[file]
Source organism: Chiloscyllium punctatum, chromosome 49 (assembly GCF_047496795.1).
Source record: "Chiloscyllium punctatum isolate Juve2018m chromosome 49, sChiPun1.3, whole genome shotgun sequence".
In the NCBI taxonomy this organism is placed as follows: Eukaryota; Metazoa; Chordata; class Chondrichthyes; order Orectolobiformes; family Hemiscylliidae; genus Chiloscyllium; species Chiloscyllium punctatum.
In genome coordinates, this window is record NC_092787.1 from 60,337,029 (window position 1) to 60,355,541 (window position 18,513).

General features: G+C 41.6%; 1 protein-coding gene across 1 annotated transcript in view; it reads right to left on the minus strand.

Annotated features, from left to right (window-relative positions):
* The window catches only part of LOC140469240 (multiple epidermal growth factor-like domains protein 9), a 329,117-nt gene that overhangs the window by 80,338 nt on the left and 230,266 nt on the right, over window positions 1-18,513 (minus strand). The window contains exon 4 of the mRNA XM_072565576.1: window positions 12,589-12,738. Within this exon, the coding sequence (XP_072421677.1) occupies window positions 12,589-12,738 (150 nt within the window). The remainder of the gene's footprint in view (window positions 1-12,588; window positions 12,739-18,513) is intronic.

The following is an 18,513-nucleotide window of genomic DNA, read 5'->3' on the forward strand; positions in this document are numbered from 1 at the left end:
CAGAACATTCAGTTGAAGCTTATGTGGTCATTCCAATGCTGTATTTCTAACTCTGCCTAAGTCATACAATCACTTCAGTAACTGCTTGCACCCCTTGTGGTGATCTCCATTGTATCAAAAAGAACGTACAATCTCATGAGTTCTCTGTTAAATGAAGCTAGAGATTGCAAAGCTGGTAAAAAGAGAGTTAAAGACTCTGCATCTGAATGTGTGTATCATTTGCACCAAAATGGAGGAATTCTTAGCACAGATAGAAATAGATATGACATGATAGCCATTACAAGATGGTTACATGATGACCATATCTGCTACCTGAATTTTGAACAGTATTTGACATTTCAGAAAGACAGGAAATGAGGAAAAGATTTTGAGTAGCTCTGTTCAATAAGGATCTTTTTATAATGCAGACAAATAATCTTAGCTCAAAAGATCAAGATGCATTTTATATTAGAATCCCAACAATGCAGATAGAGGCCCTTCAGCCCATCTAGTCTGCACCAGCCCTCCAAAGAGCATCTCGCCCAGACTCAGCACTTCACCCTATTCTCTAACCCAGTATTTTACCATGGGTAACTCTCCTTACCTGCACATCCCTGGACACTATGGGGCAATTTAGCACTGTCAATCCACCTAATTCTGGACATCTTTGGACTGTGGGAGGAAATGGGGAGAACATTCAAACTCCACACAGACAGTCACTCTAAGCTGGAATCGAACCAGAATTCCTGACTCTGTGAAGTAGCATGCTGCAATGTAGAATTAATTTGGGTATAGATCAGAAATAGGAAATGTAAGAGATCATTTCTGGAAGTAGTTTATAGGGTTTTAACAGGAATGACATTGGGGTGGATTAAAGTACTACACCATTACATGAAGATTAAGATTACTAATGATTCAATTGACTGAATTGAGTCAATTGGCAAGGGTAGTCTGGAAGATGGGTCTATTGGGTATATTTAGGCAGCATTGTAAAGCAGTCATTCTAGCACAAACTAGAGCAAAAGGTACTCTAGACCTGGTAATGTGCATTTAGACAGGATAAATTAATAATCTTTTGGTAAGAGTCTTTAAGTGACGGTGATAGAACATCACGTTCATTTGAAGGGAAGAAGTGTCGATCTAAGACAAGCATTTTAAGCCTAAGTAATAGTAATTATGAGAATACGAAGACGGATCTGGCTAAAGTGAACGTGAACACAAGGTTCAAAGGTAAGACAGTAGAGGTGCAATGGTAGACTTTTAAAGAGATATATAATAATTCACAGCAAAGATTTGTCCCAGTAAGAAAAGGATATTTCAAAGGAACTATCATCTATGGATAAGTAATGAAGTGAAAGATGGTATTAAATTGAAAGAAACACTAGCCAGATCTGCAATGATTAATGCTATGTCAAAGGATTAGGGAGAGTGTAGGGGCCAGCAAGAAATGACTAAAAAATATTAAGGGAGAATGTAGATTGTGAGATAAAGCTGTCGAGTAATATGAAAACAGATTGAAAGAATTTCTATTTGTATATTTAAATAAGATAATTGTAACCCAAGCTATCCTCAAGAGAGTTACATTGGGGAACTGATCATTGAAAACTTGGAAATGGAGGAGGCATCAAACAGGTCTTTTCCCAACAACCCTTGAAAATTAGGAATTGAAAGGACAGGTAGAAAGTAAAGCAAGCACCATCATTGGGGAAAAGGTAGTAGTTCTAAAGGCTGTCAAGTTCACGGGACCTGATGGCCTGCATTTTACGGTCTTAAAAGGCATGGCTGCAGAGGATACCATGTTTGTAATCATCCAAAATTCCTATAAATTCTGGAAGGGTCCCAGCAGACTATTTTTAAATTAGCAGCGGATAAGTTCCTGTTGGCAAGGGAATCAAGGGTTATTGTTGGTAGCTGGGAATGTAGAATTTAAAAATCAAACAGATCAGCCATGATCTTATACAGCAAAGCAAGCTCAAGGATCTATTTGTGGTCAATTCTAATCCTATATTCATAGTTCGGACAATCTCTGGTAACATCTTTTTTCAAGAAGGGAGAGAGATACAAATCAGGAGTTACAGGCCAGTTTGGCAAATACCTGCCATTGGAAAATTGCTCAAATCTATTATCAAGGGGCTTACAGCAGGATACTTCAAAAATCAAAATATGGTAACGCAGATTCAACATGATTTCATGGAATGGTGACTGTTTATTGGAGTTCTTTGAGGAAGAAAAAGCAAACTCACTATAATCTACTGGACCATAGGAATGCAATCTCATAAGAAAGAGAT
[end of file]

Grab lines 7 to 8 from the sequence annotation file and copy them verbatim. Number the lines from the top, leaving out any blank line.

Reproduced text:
* The window catches only part of LOC140469240 (multiple epidermal growth factor-like domains protein 9), a 329,117-nt gene that overhangs the window by 80,338 nt on the left and 230,266 nt on the right, over window positions 1-18,513 (minus strand). The window contains exon 4 of the mRNA XM_072565576.1: window positions 12,589-12,738. Within this exon, the coding sequence (XP_072421677.1) occupies window positions 12,589-12,738 (150 nt within the window). The remainder of the gene's footprint in view (window positions 1-12,588; window positions 12,739-18,513) is intronic.

The following is an 18,513-nucleotide window of genomic DNA, read 5'->3' on the forward strand; positions in this document are numbered from 1 at the left end: